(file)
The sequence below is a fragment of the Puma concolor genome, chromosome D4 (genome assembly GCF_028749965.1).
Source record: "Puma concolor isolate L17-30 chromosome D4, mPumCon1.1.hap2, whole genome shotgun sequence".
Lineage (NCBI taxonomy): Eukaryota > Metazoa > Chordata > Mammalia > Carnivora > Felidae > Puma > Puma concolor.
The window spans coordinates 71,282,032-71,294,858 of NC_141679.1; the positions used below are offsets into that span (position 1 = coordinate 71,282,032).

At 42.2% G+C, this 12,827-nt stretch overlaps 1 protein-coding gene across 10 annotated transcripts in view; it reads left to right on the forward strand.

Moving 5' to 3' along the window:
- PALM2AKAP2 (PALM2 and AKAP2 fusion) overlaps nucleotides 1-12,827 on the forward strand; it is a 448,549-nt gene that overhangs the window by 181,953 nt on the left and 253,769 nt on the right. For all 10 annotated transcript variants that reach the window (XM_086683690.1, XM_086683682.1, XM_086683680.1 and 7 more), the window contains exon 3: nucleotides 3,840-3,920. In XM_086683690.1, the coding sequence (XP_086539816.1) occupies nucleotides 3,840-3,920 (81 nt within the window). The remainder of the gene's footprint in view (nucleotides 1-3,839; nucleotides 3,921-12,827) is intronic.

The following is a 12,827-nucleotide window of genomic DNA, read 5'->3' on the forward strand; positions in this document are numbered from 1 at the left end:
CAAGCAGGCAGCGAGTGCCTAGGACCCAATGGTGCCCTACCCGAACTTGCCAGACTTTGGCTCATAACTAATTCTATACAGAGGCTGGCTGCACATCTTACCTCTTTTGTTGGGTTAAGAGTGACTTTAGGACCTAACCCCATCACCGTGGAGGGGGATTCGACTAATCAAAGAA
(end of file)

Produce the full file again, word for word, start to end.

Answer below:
The sequence below is a fragment of the Puma concolor genome, chromosome D4 (genome assembly GCF_028749965.1).
Source record: "Puma concolor isolate L17-30 chromosome D4, mPumCon1.1.hap2, whole genome shotgun sequence".
Lineage (NCBI taxonomy): Eukaryota > Metazoa > Chordata > Mammalia > Carnivora > Felidae > Puma > Puma concolor.
The window spans coordinates 71,282,032-71,294,858 of NC_141679.1; the positions used below are offsets into that span (position 1 = coordinate 71,282,032).

At 42.2% G+C, this 12,827-nt stretch overlaps 1 protein-coding gene across 10 annotated transcripts in view; it reads left to right on the forward strand.

Moving 5' to 3' along the window:
- PALM2AKAP2 (PALM2 and AKAP2 fusion) overlaps nucleotides 1-12,827 on the forward strand; it is a 448,549-nt gene that overhangs the window by 181,953 nt on the left and 253,769 nt on the right. For all 10 annotated transcript variants that reach the window (XM_086683690.1, XM_086683682.1, XM_086683680.1 and 7 more), the window contains exon 3: nucleotides 3,840-3,920. In XM_086683690.1, the coding sequence (XP_086539816.1) occupies nucleotides 3,840-3,920 (81 nt within the window). The remainder of the gene's footprint in view (nucleotides 1-3,839; nucleotides 3,921-12,827) is intronic.

The following is a 12,827-nucleotide window of genomic DNA, read 5'->3' on the forward strand; positions in this document are numbered from 1 at the left end:
CAAGCAGGCAGCGAGTGCCTAGGACCCAATGGTGCCCTACCCGAACTTGCCAGACTTTGGCTCATAACTAATTCTATACAGAGGCTGGCTGCACATCTTACCTCTTTTGTTGGGTTAAGAGTGACTTTAGGACCTAACCCCATCACCGTGGAGGGGGATTCGACTAATCAAAGAA